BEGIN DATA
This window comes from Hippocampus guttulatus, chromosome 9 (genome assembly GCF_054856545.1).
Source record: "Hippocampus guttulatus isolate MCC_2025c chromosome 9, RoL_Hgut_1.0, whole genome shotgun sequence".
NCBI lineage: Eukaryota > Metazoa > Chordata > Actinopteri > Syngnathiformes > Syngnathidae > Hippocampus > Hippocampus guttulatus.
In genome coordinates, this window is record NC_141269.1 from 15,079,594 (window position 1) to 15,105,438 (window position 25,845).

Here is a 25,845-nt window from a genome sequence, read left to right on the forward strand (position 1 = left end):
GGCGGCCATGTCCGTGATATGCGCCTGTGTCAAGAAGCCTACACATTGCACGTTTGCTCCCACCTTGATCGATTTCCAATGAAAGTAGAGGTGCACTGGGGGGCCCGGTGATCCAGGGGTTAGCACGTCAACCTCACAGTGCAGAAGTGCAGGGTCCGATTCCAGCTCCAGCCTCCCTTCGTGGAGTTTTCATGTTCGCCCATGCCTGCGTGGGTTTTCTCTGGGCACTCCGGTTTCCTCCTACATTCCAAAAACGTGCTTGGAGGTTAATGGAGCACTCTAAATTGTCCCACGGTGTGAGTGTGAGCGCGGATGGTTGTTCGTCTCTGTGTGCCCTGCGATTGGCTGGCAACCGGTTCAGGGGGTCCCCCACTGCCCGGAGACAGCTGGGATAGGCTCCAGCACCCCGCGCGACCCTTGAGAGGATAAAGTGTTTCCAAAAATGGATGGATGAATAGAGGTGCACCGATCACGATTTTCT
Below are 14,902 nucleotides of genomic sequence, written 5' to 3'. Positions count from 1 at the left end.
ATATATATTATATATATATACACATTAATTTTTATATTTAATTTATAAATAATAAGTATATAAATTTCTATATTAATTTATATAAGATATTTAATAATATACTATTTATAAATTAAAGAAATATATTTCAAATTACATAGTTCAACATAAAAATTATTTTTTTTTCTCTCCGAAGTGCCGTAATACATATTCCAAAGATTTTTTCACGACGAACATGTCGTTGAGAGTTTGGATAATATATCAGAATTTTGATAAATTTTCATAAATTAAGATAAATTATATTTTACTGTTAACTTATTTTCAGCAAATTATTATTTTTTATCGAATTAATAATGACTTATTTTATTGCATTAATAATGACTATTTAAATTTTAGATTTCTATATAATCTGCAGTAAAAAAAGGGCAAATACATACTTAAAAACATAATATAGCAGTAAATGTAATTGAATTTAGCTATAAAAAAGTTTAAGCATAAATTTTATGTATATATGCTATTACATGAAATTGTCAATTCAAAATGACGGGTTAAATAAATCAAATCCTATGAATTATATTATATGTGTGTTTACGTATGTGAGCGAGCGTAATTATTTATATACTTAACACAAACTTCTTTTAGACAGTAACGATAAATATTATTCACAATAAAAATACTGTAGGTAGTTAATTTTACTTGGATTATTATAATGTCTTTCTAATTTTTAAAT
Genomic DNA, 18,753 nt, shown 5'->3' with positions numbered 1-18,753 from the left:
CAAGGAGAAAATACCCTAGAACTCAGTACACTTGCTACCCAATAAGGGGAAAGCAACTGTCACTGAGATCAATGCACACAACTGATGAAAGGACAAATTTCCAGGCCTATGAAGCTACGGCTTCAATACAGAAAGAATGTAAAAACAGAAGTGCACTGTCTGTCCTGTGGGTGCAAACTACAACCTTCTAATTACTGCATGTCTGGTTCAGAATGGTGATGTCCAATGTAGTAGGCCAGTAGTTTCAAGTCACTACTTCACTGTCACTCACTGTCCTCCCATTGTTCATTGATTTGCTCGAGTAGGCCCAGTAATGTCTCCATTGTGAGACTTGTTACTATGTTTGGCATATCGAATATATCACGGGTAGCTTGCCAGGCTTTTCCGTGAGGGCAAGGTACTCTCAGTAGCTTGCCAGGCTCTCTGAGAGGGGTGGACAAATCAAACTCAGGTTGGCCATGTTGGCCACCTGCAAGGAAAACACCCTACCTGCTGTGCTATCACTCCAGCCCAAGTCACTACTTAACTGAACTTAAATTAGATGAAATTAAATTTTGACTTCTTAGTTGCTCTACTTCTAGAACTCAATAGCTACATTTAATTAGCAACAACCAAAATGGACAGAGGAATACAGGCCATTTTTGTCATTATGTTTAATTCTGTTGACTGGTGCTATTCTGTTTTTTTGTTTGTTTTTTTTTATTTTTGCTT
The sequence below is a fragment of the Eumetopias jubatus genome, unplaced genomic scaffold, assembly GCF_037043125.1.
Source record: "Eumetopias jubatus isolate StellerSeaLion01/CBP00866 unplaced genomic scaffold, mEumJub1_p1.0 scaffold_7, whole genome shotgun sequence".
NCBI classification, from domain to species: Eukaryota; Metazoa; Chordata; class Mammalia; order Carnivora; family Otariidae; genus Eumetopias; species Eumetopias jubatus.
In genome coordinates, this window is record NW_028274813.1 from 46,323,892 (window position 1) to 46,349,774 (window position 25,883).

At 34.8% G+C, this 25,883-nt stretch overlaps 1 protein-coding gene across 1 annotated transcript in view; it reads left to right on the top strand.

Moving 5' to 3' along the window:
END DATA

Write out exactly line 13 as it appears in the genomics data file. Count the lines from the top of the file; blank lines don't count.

NCBI classification, from domain to species: Eukaryota; Metazoa; Chordata; class Mammalia; order Carnivora; family Otariidae; genus Eumetopias; species Eumetopias jubatus.